Tag Archives: YouTube

Is social media changing your world?

We’re in the midst of some rather transformative times. Especially if you happen to live in the Middle East.  Some are crediting Facebook and Twitter as key catalysts that helped to overthrow a 40-year dictatorship in Egypt. This phenomenon has spread throughout the Arab world from Yemen to Bahrain and is currently erupting in Libya. You can follow the revolution on Twitter.

And last year, we witnessed a revolution in Iran from our social media accounts.  Marshall McLuhan believed that all media is transformative – that when you engage it, it changes you. Social media has indeed changed the flow of information to a more democratic forum – especially in more closed societies.

I believe that social media is having an effect on all our relationships. Will it ultimately change the world for the better? I hope so. But one thing I do know is I will not be watching CNN while it happens.

Tips for following events in social media:

  1. Check trending topics on Twitter.
  2. Create a column in Tweetdeck and use it to search a popular hashtag like #libia.
  3. Search YouTube for uploaded mobile video.
  4. Check Facebook for any pages that protesters are posting to.

Don’t assume that people who are not from your country spell the same way you do.  Arabic words, especially, have many translations.

— Jimmy Gilmore, Senior Copywriter

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Surviving the Social Media Storm

It snowed in Atlanta this week.

To a native Atlantan, that statement deserves a line on its own. Once “Winter Weather Advisory” is heard, people flock to grocery stores to prepare for the worst. An innocent bystander unaware of how much snow was on the horizon may think that Atlanta was about to be hit with enough snow to collapse the Georgia Dome. Instead, we only got 5 inches. But again…

It snowed in Atlanta this week.

And I mention this because snow in Atlanta can be as foreign to Southerners as social media is to marketing executives with little experience online.

Grocery stores are mob scenes before it snows. People don’t know what they need or how much they need; they just know they want it. And the same can be said about social media. Many companies know about social media. They know they want to use it, but they don’t know what, or how, or why. Without a plan or a goal in mind, social media results will just fall flat.

Now that it’s 2011, more and more companies are finding the need to use social media. And yet, some still don’t know why.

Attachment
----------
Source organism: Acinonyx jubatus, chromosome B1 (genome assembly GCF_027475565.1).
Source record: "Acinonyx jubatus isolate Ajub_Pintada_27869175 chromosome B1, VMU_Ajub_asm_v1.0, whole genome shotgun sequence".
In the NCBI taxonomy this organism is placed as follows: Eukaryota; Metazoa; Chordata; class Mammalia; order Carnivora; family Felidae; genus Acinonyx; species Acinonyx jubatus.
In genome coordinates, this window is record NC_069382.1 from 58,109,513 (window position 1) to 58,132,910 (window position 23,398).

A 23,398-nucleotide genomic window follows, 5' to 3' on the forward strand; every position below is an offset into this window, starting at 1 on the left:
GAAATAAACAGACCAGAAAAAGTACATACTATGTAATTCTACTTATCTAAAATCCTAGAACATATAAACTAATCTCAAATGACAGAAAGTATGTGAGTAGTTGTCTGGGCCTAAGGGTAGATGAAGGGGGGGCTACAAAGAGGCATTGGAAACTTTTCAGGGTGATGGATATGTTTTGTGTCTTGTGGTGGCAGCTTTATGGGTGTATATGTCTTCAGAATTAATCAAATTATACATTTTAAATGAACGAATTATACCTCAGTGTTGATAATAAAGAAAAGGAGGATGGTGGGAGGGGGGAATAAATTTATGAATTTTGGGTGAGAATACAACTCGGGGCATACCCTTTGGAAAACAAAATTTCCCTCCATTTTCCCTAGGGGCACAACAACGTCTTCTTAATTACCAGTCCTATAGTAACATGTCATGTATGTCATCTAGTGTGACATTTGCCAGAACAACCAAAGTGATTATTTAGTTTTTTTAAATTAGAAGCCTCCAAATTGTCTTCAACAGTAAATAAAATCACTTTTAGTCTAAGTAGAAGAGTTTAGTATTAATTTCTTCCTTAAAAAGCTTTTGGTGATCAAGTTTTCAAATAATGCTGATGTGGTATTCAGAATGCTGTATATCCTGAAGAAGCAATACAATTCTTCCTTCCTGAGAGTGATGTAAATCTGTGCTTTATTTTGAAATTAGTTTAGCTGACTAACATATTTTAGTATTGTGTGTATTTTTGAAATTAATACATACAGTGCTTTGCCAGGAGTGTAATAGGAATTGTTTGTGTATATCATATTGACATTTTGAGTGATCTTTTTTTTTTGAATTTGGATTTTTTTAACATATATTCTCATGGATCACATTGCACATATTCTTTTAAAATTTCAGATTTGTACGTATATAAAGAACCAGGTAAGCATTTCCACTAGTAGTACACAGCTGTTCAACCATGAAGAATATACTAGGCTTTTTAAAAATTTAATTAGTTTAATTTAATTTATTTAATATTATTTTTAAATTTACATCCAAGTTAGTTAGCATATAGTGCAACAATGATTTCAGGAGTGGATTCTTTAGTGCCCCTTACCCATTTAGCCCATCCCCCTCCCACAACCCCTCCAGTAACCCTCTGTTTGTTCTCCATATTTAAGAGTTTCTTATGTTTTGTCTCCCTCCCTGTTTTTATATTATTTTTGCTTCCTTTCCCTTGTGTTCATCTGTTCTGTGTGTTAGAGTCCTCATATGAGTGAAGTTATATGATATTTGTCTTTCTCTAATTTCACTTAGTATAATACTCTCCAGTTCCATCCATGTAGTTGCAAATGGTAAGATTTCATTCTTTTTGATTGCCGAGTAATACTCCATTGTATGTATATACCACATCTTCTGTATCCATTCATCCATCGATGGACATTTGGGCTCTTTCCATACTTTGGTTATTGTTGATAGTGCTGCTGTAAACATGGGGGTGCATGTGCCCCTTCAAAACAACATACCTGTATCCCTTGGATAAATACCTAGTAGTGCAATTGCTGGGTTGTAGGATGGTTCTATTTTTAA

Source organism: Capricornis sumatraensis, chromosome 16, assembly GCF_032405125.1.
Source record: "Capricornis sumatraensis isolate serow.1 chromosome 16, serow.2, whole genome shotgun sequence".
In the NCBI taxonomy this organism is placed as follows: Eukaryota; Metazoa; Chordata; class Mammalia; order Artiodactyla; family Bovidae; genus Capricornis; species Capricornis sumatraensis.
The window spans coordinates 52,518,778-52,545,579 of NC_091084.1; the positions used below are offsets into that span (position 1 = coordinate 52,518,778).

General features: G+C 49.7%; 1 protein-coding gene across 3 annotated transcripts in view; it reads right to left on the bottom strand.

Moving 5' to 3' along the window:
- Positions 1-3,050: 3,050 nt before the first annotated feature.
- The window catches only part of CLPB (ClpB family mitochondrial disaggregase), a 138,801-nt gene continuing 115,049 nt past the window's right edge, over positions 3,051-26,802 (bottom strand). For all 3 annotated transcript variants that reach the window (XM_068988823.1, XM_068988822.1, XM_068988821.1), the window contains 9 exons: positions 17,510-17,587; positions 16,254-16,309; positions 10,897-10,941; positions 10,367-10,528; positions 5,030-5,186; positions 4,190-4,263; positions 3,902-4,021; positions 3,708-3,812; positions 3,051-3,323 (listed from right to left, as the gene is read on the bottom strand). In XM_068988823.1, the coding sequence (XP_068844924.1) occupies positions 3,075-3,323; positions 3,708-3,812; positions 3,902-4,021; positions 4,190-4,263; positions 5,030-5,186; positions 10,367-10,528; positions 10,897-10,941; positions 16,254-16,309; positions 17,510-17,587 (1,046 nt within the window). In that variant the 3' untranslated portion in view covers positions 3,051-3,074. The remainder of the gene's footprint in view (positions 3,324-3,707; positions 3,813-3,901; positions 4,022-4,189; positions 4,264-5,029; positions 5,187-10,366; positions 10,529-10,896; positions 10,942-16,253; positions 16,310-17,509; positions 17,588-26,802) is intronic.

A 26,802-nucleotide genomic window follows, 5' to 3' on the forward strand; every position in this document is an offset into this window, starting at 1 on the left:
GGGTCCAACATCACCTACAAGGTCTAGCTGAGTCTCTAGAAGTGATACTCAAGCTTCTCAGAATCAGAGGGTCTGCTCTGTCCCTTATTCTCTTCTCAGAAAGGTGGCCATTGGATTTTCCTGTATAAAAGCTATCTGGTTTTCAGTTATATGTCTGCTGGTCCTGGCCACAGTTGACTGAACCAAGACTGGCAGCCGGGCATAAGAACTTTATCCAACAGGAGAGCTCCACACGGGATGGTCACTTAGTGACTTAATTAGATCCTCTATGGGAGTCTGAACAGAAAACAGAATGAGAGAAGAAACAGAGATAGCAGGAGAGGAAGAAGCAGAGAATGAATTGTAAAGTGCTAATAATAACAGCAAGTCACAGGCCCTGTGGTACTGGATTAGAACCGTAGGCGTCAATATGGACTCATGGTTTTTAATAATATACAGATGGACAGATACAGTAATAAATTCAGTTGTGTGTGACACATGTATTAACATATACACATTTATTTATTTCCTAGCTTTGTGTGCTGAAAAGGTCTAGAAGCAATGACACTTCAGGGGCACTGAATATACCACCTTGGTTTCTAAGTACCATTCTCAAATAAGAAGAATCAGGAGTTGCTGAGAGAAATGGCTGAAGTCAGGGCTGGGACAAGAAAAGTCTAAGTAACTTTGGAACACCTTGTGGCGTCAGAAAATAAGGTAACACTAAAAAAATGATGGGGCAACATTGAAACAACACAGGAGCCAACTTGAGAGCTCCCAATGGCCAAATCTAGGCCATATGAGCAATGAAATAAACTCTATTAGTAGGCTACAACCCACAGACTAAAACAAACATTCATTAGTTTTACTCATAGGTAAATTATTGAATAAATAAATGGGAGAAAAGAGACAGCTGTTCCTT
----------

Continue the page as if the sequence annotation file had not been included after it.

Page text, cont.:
My suggestion? Stop thinking about Social Media as MEDIA. It should really be called Online Interaction. Accounts are created to strengthen the communication with customers. Yet, companies are creating accounts without thinking of how to get the most benefit from it. A marketer would never say, “We need to be on TV,” without knowing what kind of ROI would justify spending that much money. Before jumping into the latest fad of Online Interaction, take a minute to map out the purpose for being online, be it to establish dialogue with those already engaged with the brand, or to provide customer service to those seeking it.

And, while trying to figure out the purpose, establish goals for what being online will accomplish. Is there a desire to have comments posted about what is posted? Will there be an opportunity to talk with the consumer in order to establish dialogue? If Web traffic is increased, what should these new visitors do on the company site that will result in a positive return for being online? Let this new online interaction be an open door to further the consumer experience.

Once the purpose and goals are set in place, share it with employees. Let employees talk about it on their own online accounts. If there is a strong purpose with clear goals in place, but poor promotion of the online existence, then results will be weak. This may sound silly, but an online interaction continuously feeds off of, just that, interaction online. And the more that fellow colleagues can develop, the better the results.

Establishing a strong presence online is an ongoing process. Companies cannot create an account and leave it, hoping that friends, followers, and fans will continue to build. This is done through a constant stream of discussion. Once that has been established on the big three (Facebook, Twitter, and YouTube), explore new ways to connect with the audience. The age of Social Media is only 6-7 years old, so the “right” way for a soft-drink company may not be the best way for a shoe company. By experimenting with different sites (GoWalla, Digg, Flickr, Friendstr, Groupon, etc.) the online interaction may prove even more suitable than Facebook.